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  1. Resilient teams overcome sudden, dynamic changes by enacting rapid, adaptive responses that maintain system effectiveness. We analyzed two experiments on human-autonomy teams (HATs) operating a simulated remotely piloted aircraft system (RPAS) and correlated dynamical measures of resilience with measures of team performance. Across both experiments, HATs experienced automation and autonomy failures, using a Wizard of Oz paradigm. Team performance was measured in multiple ways, using a mission-level performance score, a target processing efficiency score, a failure overcome score, and a ground truth resilience score. Novel dynamical systems metrics of resilience measured the timing of system reorganization in response to failures across RPAS layers, including vehicle, controls, communications layers, and the system overall. Time to achieve extreme values of reorganization and novelty of reorganization were consistently correlated with target processing efficiency and ground truth resilience across both studies. Correlations with mission-level performance and the overcome score were apparent but less consistent. Across both studies, teams displayed greater system reorganization during failures compared to routine task conditions. The second experiment revealed differential effects of team training focused on coordination coaching and trust calibration. These results inform the measurement and training of resilience in HATs using objective, real-time resilience analysis.

     
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    Free, publicly-accessible full text available December 1, 2024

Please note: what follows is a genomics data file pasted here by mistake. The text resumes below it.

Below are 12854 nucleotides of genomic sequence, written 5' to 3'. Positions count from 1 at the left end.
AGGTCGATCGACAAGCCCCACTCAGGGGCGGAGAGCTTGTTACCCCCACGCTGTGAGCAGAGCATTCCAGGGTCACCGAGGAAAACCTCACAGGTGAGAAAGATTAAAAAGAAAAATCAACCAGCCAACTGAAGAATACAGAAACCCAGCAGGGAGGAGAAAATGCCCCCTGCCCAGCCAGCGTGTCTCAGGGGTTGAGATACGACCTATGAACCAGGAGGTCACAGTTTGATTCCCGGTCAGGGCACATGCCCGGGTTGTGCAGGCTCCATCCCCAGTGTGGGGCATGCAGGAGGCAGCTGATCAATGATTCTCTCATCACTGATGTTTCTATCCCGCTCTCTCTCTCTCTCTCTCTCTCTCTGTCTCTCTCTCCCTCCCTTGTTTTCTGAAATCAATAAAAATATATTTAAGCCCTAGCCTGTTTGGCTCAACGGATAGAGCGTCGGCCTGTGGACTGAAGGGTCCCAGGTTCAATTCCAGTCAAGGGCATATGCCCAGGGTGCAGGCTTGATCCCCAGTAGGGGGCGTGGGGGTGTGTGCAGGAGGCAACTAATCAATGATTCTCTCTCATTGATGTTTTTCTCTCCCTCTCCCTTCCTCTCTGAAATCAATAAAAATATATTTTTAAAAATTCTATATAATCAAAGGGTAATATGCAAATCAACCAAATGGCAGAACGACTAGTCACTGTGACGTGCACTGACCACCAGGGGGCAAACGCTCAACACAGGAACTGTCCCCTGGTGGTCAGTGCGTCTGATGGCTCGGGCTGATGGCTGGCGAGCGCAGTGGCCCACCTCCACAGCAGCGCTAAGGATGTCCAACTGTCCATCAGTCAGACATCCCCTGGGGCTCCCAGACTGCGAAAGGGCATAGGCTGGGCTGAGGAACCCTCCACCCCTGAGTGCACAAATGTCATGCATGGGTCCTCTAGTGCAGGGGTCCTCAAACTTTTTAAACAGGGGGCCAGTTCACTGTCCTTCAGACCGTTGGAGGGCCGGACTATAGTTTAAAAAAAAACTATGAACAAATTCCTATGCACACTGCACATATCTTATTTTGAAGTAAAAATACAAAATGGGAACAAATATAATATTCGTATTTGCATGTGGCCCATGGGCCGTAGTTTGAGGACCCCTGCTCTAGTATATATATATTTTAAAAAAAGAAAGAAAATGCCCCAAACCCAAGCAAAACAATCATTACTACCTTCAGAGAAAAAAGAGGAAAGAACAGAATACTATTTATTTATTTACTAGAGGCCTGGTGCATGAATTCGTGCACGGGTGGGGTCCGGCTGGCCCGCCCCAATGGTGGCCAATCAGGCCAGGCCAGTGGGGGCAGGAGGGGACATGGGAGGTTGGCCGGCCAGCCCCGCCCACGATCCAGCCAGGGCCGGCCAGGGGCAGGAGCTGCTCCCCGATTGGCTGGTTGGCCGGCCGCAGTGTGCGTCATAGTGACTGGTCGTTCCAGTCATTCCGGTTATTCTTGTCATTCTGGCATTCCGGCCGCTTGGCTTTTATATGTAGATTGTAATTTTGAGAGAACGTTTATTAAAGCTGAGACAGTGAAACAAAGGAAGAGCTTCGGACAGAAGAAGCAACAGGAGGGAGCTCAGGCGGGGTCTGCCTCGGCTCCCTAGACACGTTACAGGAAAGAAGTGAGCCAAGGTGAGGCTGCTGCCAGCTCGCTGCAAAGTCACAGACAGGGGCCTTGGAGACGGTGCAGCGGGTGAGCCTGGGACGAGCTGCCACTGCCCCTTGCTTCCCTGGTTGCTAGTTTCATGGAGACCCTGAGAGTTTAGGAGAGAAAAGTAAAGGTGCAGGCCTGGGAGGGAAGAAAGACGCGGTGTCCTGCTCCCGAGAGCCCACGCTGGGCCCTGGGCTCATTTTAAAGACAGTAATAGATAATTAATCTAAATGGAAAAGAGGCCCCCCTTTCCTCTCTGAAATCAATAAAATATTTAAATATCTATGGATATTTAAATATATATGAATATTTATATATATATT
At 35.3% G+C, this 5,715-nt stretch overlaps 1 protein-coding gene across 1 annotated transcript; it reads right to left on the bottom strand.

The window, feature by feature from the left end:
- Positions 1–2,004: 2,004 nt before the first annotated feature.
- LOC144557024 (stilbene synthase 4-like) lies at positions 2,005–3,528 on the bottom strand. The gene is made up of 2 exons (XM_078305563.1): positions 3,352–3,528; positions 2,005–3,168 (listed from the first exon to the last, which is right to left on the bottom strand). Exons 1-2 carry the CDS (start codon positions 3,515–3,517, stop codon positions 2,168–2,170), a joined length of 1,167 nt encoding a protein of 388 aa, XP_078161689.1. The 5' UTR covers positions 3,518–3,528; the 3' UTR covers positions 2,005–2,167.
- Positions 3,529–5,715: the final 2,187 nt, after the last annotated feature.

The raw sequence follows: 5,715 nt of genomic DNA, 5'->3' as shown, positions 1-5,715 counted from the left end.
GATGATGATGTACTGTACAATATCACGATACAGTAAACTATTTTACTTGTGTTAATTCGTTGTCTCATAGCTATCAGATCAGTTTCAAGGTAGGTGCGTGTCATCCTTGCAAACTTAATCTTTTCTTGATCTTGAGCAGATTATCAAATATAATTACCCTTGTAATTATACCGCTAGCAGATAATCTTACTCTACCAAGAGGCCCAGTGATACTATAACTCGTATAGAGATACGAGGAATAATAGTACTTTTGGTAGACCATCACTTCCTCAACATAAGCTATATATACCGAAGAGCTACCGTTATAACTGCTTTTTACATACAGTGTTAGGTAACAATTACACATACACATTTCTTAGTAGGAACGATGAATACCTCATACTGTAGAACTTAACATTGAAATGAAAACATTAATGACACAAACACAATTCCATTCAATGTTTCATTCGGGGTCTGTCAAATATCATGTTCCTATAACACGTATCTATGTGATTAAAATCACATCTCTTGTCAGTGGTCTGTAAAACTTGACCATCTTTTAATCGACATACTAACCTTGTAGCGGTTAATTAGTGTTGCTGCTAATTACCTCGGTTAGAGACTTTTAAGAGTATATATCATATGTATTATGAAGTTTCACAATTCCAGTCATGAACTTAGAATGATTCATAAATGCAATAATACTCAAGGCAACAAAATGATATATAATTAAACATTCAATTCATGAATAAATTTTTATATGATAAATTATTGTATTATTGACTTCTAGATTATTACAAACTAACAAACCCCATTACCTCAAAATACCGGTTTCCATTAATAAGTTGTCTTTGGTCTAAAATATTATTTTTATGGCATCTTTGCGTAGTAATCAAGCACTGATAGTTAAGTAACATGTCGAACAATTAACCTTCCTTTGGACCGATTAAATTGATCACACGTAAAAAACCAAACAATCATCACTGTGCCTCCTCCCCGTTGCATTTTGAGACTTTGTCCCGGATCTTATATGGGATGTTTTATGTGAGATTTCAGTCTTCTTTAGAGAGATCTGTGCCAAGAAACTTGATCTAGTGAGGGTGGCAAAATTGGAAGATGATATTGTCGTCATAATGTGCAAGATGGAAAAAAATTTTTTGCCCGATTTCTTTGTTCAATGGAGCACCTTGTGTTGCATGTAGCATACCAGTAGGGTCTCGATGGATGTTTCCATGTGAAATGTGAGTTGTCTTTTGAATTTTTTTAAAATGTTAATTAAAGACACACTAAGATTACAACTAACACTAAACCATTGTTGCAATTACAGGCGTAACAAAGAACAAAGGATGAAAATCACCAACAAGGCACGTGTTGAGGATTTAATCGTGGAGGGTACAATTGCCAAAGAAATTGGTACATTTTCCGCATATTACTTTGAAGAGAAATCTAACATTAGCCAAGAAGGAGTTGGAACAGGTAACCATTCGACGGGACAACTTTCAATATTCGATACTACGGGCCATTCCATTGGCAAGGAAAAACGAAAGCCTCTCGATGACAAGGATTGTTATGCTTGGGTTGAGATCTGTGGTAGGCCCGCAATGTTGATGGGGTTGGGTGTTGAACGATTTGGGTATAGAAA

2. While there is increased interest in how trust spreads in Human Autonomy Teams (HATs), most trust measurements are subjective and do not examine real-time changes in trust. To develop a trust metric that consists of objective variables influenced by trust/distrust manipulations, we conducted an Interactive hybrid Cognitive Task Analysis (IhCTA) for a Remotely Piloted Aerial System (RPAS) HAT. The IhCTA adapted parts of the hybrid Cognitive Task Analysis (hCTA) framework. In this paper, we present the four steps of the IhCTA approach, including 1) generating a scenario task overview, 2) generating teammate-specific event flow diagrams, 3) identifying interactions and interdependencies impacted by trust/distrust manipulations, and 4) processing RPAS variables based on the IhCTA to create a metric. We demonstrate the application of the metric through a case study that examines how the influence of specific interactions on team state changes before and after the spread of distrust.

     
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    Free, publicly-accessible full text available September 1, 2024